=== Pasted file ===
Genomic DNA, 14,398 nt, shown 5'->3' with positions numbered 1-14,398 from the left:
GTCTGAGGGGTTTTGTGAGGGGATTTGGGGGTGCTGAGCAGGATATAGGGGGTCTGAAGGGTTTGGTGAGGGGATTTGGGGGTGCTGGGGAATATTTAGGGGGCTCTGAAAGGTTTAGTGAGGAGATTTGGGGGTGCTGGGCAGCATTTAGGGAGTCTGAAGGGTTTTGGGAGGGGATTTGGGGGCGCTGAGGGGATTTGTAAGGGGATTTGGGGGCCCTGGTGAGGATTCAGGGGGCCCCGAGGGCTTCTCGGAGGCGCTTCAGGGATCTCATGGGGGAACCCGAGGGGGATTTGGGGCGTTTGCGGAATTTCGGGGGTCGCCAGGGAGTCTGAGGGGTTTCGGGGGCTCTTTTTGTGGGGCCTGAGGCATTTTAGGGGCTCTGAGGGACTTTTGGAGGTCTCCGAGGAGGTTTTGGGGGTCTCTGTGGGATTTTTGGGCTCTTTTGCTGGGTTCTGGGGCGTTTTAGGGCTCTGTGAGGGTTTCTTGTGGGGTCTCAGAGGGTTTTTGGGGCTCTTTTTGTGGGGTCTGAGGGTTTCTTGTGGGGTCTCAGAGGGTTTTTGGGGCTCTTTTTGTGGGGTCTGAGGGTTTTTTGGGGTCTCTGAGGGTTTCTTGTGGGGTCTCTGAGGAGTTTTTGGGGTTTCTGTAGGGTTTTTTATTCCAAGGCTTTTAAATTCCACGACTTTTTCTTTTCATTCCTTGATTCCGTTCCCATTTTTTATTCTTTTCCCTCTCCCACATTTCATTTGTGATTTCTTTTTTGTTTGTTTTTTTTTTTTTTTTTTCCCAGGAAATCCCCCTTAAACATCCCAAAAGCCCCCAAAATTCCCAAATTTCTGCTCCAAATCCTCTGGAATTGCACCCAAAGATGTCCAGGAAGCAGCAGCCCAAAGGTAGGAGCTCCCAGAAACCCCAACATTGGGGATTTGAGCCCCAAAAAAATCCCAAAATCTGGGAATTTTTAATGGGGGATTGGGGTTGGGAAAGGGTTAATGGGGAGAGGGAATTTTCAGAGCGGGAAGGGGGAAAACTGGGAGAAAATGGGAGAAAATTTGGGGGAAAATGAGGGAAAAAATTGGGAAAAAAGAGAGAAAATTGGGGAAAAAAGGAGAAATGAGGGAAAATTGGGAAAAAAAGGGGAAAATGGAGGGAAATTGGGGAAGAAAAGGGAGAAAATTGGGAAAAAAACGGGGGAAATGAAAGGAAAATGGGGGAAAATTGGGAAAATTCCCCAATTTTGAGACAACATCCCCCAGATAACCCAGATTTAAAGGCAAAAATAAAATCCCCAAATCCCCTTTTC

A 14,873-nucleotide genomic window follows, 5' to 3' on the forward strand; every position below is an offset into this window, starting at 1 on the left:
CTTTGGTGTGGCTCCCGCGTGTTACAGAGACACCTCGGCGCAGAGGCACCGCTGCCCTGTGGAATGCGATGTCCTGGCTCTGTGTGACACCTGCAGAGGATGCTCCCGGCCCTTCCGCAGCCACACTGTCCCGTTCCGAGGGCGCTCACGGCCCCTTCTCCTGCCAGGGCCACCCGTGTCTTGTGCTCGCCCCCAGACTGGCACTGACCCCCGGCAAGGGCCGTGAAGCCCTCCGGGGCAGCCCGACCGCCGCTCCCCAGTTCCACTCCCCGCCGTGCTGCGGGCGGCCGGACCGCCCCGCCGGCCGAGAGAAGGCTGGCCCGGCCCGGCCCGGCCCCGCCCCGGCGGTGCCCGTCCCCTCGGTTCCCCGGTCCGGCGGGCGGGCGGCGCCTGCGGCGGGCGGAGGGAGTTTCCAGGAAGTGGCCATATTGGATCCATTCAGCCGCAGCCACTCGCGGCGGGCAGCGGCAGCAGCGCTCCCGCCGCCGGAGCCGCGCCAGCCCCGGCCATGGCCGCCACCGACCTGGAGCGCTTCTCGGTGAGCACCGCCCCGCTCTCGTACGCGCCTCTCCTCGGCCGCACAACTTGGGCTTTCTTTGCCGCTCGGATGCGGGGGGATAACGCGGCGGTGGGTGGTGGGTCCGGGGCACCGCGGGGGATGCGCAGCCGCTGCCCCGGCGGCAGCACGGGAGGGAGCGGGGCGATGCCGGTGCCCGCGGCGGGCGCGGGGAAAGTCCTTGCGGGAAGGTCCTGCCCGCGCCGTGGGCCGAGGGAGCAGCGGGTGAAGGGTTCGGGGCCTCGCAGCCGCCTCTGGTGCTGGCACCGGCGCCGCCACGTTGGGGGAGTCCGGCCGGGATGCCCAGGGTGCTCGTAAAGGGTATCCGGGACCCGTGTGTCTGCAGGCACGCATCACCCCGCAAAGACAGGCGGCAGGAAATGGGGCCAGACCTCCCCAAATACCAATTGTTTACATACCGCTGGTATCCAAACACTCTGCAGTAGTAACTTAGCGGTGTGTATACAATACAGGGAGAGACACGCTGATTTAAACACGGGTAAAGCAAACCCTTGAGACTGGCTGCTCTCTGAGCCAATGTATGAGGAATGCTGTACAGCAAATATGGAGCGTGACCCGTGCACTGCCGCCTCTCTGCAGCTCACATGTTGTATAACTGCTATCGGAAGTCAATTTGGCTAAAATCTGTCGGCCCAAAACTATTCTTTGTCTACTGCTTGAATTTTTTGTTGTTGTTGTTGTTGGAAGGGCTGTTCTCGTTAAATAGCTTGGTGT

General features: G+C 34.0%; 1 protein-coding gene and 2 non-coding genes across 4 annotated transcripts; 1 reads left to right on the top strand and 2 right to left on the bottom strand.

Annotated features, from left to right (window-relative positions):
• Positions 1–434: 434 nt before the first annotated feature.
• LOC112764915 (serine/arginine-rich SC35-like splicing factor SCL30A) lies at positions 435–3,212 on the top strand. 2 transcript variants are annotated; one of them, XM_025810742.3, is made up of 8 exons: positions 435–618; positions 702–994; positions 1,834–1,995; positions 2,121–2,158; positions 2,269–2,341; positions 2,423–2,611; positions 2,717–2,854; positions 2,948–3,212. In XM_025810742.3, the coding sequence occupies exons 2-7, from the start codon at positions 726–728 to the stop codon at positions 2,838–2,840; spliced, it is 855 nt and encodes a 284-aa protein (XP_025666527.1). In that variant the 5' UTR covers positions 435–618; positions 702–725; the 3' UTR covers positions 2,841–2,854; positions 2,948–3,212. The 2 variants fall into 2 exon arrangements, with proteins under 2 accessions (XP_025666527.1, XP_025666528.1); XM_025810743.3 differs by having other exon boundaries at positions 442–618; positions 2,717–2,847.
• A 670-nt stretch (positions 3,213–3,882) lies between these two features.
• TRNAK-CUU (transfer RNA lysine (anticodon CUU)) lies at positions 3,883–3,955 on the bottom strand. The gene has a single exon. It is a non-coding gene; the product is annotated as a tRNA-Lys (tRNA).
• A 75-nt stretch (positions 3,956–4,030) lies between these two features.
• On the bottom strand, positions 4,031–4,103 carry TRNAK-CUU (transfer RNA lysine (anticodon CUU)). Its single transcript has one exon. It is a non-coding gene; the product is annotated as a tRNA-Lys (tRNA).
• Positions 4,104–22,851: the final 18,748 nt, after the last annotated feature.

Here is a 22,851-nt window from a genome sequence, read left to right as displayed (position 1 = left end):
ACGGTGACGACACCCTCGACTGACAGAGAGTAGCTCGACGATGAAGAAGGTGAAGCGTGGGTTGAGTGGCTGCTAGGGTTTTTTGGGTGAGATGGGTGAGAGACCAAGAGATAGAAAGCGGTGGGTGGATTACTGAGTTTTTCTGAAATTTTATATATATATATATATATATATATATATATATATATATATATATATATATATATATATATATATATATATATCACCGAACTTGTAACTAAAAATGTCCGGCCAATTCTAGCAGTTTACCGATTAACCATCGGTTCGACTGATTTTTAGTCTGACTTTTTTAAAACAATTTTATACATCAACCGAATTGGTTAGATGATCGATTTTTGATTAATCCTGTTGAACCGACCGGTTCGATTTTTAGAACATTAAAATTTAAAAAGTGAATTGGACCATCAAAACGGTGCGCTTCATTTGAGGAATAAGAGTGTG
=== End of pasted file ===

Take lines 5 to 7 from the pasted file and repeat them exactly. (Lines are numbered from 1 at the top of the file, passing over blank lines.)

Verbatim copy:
General features: G+C 34.0%; 1 protein-coding gene and 2 non-coding genes across 4 annotated transcripts; 1 reads left to right on the top strand and 2 right to left on the bottom strand.

Annotated features, from left to right (window-relative positions):
• Positions 1–434: 434 nt before the first annotated feature.